"There were so many Friday nights when I was lonely, and I'd drive for hours," she says. Of course, the Ramones are blasting on the car speakers. They are always there for her:

"Sheena is a punk rocker, Sheena is a punk rocker ... Well, she's a punk punk, a punk rocker."

In many ways, even though she ended up at Amazon.com, those days still are with Reinert. She shows up to meet me in a miniskirt and white go-go boots. Her hair and makeup definitely aren't the usual office look. Her husband, Rick, who works in desktop publishing, is in a Ramones clone band. They met when trading Ramones collectibles.

Soccer-mom memories

Karen Eisenbrey, meanwhile, looks very much like that mom you see taking her son to soccer practice; the tidy jeans and shirt outfit. Those soccer-mom types can surprise you.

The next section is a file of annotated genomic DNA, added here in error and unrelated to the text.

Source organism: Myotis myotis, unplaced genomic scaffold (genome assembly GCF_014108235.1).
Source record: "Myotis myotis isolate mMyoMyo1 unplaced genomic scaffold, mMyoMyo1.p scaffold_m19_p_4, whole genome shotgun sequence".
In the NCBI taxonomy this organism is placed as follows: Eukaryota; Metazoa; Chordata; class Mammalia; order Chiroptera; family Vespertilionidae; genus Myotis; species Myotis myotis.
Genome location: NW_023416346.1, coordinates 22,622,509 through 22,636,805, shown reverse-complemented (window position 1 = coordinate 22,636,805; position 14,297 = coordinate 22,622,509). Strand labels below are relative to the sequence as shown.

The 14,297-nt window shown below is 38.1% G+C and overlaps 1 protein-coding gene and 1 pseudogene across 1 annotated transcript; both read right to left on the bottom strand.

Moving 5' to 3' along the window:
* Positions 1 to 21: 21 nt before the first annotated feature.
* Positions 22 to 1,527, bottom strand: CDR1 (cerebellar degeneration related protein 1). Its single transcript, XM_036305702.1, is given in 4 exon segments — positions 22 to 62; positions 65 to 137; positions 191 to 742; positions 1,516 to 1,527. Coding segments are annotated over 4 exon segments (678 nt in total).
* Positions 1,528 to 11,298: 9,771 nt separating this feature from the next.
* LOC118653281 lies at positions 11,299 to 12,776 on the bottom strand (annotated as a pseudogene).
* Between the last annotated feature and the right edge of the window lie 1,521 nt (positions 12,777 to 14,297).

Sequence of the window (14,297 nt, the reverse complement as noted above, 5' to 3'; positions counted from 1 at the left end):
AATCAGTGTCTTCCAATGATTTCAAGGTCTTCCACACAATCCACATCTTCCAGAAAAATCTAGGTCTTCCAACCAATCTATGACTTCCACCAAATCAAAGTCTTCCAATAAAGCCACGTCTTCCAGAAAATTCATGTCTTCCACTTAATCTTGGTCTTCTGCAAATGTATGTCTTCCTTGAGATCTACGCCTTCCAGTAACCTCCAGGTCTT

She still has that old Ramones T-shirt she made in high school. She still remembers those teenage years in Eastern Washington:

Her dad, the preacher, and her mom, a nurse, don't try to shut down the music that has captivated their daughter. On Saturday mornings, when it is time to clean the house, the mom and kids will do it along to the Ramones:

"Fun fun rock 'n' roll high school, fun fun rock 'n' roll high school. ... "

In her teen years, Karen even takes up playing the drums. On Saturdays, her brother drives her the hour it takes to get to Sunnyside for drum lessons. There is a straight stretch of road in which they sometimes put the pedal to the metal - the old 1968 Pontiac Tempest reaches 90 miles an hour, the local AM rock radio station blasts away.

These days, in the mornings, it is National Public Radio that Reinert listens to. That's when she hears a short news blip about Joey dying. "How could that be? He died of cancer, like regular people," she thinks.